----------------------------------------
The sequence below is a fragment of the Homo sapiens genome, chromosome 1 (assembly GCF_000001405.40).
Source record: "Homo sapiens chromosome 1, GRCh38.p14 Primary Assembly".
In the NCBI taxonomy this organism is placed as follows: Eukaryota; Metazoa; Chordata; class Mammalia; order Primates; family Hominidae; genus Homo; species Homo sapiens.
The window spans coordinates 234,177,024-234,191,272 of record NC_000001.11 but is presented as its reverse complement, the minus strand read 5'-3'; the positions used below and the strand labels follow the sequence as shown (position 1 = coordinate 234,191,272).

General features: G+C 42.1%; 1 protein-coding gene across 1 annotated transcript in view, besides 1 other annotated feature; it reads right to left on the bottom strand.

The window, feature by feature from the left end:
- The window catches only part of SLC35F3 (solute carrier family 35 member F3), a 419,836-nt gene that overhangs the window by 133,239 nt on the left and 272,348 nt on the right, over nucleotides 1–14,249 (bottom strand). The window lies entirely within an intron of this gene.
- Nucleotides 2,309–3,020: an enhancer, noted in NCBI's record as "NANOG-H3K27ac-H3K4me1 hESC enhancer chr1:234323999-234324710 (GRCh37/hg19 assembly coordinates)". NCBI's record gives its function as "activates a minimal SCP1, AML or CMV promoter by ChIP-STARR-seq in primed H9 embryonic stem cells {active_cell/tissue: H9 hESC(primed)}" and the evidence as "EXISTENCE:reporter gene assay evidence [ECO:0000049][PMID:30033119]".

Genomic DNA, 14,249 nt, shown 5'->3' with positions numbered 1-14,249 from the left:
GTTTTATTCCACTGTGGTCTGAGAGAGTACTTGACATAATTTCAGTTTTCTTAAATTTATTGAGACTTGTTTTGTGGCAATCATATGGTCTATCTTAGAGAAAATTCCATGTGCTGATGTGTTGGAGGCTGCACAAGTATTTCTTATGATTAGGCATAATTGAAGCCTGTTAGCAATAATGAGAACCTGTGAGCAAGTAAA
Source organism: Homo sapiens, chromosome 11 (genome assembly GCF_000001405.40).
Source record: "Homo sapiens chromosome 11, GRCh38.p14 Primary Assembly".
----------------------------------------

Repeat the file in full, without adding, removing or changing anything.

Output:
The sequence below is a fragment of the Homo sapiens genome, chromosome 1 (assembly GCF_000001405.40).
Source record: "Homo sapiens chromosome 1, GRCh38.p14 Primary Assembly".
In the NCBI taxonomy this organism is placed as follows: Eukaryota; Metazoa; Chordata; class Mammalia; order Primates; family Hominidae; genus Homo; species Homo sapiens.
The window spans coordinates 234,177,024-234,191,272 of record NC_000001.11 but is presented as its reverse complement, the minus strand read 5'-3'; the positions used below and the strand labels follow the sequence as shown (position 1 = coordinate 234,191,272).

General features: G+C 42.1%; 1 protein-coding gene across 1 annotated transcript in view, besides 1 other annotated feature; it reads right to left on the bottom strand.

The window, feature by feature from the left end:
- The window catches only part of SLC35F3 (solute carrier family 35 member F3), a 419,836-nt gene that overhangs the window by 133,239 nt on the left and 272,348 nt on the right, over nucleotides 1–14,249 (bottom strand). The window lies entirely within an intron of this gene.
- Nucleotides 2,309–3,020: an enhancer, noted in NCBI's record as "NANOG-H3K27ac-H3K4me1 hESC enhancer chr1:234323999-234324710 (GRCh37/hg19 assembly coordinates)". NCBI's record gives its function as "activates a minimal SCP1, AML or CMV promoter by ChIP-STARR-seq in primed H9 embryonic stem cells {active_cell/tissue: H9 hESC(primed)}" and the evidence as "EXISTENCE:reporter gene assay evidence [ECO:0000049][PMID:30033119]".

Genomic DNA, 14,249 nt, shown 5'->3' with positions numbered 1-14,249 from the left:
GTTTTATTCCACTGTGGTCTGAGAGAGTACTTGACATAATTTCAGTTTTCTTAAATTTATTGAGACTTGTTTTGTGGCAATCATATGGTCTATCTTAGAGAAAATTCCATGTGCTGATGTGTTGGAGGCTGCACAAGTATTTCTTATGATTAGGCATAATTGAAGCCTGTTAGCAATAATGAGAACCTGTGAGCAAGTAAA
Source organism: Homo sapiens, chromosome 11 (genome assembly GCF_000001405.40).
Source record: "Homo sapiens chromosome 11, GRCh38.p14 Primary Assembly".